The regulatory environment is set to get tougher for insurers as the fight against
money laundering and terrorist financing gathers momentum. Andrew Holt asks: can the insurance industry learn from the banking industry's experience?

The 2005 third EU Anti-Money Laundering Directive, plus guidelines issued by the Financial Action Task Force (FATF), oblige insurance companies to harden their defences against money laundering and terrorist financing. Companies are required to have - and be able to demonstrate that they have - adequate internal policies, procedures and controls in place to detect and prevent money laundering.

In addition, the Directive requires identity checks on customers opening new policies, stricter checks on politically exposed people and checks on any transaction over €15,000.

If companies fail to comply with these requirements, or are found to be transacting business with listed individuals, companies or countries, insurers face considerable fines and the possibility of criminal charges being brought against their directors.

While regulation in the insurance industry isn't new, it is true to say that, to date, regulators have focused more attention on banking institutions. There is now clear evidence that regulation will be enforced with increased vigour in the insurance industry.

The rules introduced in October 2005 by America's Financial Crime Enforcement Network (FinCEN), which will enforce US insurance companies to establish anti-money laundering programmes and file suspicious activity reports, is just one example of global moves to enforce compliance.

Rosemary Turley, a director of financial crime and compliance software company Norkom, points to action both in Europe and the US that will force insurance companies to step up to the mark. "Regulation has existed for some time that requires insurance companies to take action. However, that regulation will now be pursued with more vigour as regulatory attention - firmly focused on the banks in recent years - turns to the insurance industry."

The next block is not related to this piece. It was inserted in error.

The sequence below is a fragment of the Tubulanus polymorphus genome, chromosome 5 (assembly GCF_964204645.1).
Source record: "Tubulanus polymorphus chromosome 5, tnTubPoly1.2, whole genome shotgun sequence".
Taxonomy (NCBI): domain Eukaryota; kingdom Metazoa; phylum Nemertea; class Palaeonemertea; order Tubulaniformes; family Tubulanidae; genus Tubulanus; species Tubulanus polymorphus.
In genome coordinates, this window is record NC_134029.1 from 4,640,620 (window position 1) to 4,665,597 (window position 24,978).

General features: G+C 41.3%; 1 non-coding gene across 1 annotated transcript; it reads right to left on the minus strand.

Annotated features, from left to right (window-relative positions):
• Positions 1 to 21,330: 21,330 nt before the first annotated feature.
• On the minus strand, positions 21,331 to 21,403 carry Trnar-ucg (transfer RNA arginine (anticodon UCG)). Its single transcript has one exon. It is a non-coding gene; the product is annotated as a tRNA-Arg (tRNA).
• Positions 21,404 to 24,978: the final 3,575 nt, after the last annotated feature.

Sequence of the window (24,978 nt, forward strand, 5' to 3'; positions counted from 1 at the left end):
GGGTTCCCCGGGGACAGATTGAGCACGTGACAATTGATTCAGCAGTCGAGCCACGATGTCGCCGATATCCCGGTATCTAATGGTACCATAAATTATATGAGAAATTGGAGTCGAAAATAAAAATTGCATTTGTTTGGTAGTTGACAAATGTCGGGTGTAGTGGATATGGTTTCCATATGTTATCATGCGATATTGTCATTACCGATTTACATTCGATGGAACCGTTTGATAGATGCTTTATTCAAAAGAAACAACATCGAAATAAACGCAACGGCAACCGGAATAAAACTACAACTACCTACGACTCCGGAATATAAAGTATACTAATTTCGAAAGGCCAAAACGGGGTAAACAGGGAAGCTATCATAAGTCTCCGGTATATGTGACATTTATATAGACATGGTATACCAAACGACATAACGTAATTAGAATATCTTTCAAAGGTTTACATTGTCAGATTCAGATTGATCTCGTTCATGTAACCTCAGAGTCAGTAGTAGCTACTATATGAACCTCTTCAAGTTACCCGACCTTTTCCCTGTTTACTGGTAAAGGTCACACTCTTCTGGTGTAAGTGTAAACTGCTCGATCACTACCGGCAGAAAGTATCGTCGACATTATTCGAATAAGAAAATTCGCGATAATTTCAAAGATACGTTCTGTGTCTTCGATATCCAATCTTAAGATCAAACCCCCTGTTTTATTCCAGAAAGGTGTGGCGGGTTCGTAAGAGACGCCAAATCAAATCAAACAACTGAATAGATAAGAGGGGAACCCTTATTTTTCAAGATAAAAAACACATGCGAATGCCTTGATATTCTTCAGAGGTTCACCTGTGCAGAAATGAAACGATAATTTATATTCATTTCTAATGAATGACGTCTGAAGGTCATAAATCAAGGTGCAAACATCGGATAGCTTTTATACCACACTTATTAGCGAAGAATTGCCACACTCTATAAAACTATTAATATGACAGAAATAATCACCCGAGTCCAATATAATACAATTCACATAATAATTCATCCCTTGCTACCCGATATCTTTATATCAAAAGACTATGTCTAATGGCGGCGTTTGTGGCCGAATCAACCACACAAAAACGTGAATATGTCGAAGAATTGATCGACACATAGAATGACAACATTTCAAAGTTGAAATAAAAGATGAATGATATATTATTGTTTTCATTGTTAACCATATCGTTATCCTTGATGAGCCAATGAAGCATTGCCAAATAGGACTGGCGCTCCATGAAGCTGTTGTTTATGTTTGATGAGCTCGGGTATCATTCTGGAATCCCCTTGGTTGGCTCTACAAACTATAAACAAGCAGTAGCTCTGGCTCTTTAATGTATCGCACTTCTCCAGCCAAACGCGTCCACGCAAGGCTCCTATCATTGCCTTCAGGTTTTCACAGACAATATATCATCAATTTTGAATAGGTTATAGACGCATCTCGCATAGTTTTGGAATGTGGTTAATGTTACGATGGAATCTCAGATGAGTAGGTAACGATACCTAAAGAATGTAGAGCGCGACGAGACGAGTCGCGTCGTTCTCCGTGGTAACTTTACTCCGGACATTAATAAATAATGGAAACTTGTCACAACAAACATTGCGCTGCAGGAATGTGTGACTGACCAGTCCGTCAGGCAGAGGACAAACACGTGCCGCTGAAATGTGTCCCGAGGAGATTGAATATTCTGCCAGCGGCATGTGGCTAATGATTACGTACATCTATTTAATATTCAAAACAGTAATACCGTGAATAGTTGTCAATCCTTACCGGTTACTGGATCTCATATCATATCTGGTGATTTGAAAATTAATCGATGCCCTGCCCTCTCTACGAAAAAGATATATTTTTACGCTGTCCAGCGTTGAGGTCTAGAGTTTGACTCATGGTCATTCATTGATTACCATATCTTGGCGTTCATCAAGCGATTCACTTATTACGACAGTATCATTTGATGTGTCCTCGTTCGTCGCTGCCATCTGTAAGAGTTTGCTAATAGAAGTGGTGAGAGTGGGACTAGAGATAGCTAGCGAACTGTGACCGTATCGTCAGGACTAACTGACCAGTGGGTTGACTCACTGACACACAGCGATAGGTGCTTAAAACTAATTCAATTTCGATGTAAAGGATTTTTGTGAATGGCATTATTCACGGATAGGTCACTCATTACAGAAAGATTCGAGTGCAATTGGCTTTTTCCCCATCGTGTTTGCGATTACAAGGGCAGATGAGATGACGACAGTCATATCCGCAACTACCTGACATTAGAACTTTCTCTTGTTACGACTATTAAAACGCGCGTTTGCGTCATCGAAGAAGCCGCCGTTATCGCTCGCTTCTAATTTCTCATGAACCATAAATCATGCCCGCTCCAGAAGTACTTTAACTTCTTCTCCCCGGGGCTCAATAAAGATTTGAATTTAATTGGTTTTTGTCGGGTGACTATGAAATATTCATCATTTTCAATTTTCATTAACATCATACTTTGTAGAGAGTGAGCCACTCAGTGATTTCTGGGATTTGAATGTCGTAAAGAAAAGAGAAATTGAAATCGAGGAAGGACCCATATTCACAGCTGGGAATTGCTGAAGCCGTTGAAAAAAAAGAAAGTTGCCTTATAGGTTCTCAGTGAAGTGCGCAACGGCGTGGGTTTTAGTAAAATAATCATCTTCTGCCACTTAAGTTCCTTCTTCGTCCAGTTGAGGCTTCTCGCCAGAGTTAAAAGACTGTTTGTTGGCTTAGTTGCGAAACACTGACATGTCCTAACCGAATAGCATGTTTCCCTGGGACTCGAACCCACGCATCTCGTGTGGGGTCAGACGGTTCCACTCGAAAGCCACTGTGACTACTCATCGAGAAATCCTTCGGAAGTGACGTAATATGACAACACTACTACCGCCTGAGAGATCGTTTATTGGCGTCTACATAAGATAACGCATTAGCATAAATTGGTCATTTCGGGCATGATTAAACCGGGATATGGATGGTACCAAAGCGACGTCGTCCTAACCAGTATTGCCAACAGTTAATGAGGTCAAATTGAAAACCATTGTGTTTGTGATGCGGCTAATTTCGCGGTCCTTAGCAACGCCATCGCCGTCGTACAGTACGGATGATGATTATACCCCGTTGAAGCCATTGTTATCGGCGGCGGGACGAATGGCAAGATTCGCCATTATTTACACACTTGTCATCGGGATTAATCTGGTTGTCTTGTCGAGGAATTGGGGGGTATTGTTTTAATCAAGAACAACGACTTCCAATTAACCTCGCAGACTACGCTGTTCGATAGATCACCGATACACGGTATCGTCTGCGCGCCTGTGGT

There are, says Turley, valuable lessons that insurers can draw from the banking industry's experience, as it prepares for new heat in the regulatory climate. "First, automation is vital. The regulation makes it clear that every financial institution should establish an anti-money laundering programme that is commensurate with its size, location and activities. Given the sheer volume of transactions, it's impossible to imagine that even a moderately sized firm could hope to undertake the systematic monitoring of transactions and payments across all parties demanded by the regulator by using a manual system."

Turley also advises companies to look to the future and tackle the issue of compliance on a global rather than regional basis. "The majority of the world's major insurance companies operate internationally. Though regulatory requirements may differ in detail from one region to the next the general approach will be similar. Allowing regional operations to develop systems and solutions in a piecemeal fashion will prove both expensive and inefficient. Only by establishing a universal approach - consistent but flexible enough to accommodate local variations - can companies limit their exposure."

Finally, Turley urges an holistic approach. "Insurers will be forced to examine their

regulatory exposure and adopt technology that will enable them to detect, investigate and report suspicious behaviour. But, while money laundering doesn't hit the insurers' bottom line, other areas of financial crime, including fraud, do.